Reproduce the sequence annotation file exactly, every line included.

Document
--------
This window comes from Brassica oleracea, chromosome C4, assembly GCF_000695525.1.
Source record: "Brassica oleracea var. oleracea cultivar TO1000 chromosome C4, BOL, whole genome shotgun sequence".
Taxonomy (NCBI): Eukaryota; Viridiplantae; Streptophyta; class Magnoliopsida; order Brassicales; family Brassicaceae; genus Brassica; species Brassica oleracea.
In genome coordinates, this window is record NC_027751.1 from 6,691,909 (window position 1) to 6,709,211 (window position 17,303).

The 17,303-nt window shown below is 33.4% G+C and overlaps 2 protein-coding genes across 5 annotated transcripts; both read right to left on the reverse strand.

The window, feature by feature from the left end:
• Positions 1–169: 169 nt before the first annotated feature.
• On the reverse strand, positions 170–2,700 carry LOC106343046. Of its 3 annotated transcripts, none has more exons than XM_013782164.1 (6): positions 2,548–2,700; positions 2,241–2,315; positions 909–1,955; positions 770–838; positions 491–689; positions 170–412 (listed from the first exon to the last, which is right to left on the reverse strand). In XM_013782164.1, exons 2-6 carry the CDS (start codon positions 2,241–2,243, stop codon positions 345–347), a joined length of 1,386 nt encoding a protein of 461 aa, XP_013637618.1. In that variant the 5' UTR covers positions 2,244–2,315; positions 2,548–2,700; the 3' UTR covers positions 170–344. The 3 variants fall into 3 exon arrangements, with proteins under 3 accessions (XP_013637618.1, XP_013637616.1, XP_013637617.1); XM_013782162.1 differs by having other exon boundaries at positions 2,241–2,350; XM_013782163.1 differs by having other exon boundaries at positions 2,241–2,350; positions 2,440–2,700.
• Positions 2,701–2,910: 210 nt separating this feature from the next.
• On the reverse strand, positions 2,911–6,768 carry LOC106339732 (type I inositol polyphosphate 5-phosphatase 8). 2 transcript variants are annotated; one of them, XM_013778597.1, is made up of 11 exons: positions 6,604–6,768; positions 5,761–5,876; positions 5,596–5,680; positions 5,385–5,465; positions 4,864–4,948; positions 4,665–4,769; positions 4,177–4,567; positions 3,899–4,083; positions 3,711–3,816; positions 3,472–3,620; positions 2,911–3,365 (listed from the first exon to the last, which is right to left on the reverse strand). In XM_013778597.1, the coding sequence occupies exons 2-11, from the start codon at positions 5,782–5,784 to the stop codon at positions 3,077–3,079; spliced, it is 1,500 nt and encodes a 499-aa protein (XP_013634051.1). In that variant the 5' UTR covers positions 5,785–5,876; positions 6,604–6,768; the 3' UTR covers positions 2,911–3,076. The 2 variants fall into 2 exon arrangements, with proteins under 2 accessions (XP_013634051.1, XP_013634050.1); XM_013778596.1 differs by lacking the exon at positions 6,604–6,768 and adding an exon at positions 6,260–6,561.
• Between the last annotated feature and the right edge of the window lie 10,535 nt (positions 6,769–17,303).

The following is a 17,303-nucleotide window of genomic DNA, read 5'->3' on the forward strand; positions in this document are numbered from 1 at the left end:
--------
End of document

This window comes from Brassica oleracea, chromosome C4, assembly GCF_000695525.1.
Source record: "Brassica oleracea var. oleracea cultivar TO1000 chromosome C4, BOL, whole genome shotgun sequence".
Taxonomy (NCBI): Eukaryota; Viridiplantae; Streptophyta; class Magnoliopsida; order Brassicales; family Brassicaceae; genus Brassica; species Brassica oleracea.
In genome coordinates, this window is record NC_027751.1 from 6,691,909 (window position 1) to 6,709,211 (window position 17,303).

The 17,303-nt window shown below is 33.4% G+C and overlaps 2 protein-coding genes across 5 annotated transcripts; both read right to left on the reverse strand.

The window, feature by feature from the left end:
• Positions 1–169: 169 nt before the first annotated feature.
• On the reverse strand, positions 170–2,700 carry LOC106343046. Of its 3 annotated transcripts, none has more exons than XM_013782164.1 (6): positions 2,548–2,700; positions 2,241–2,315; positions 909–1,955; positions 770–838; positions 491–689; positions 170–412 (listed from the first exon to the last, which is right to left on the reverse strand). In XM_013782164.1, exons 2-6 carry the CDS (start codon positions 2,241–2,243, stop codon positions 345–347), a joined length of 1,386 nt encoding a protein of 461 aa, XP_013637618.1. In that variant the 5' UTR covers positions 2,244–2,315; positions 2,548–2,700; the 3' UTR covers positions 170–344. The 3 variants fall into 3 exon arrangements, with proteins under 3 accessions (XP_013637618.1, XP_013637616.1, XP_013637617.1); XM_013782162.1 differs by having other exon boundaries at positions 2,241–2,350; XM_013782163.1 differs by having other exon boundaries at positions 2,241–2,350; positions 2,440–2,700.
• Positions 2,701–2,910: 210 nt separating this feature from the next.
• On the reverse strand, positions 2,911–6,768 carry LOC106339732 (type I inositol polyphosphate 5-phosphatase 8). 2 transcript variants are annotated; one of them, XM_013778597.1, is made up of 11 exons: positions 6,604–6,768; positions 5,761–5,876; positions 5,596–5,680; positions 5,385–5,465; positions 4,864–4,948; positions 4,665–4,769; positions 4,177–4,567; positions 3,899–4,083; positions 3,711–3,816; positions 3,472–3,620; positions 2,911–3,365 (listed from the first exon to the last, which is right to left on the reverse strand). In XM_013778597.1, the coding sequence occupies exons 2-11, from the start codon at positions 5,782–5,784 to the stop codon at positions 3,077–3,079; spliced, it is 1,500 nt and encodes a 499-aa protein (XP_013634051.1). In that variant the 5' UTR covers positions 5,785–5,876; positions 6,604–6,768; the 3' UTR covers positions 2,911–3,076. The 2 variants fall into 2 exon arrangements, with proteins under 2 accessions (XP_013634051.1, XP_013634050.1); XM_013778596.1 differs by lacking the exon at positions 6,604–6,768 and adding an exon at positions 6,260–6,561.
• Between the last annotated feature and the right edge of the window lie 10,535 nt (positions 6,769–17,303).

The following is a 17,303-nucleotide window of genomic DNA, read 5'->3' on the forward strand; positions in this document are numbered from 1 at the left end: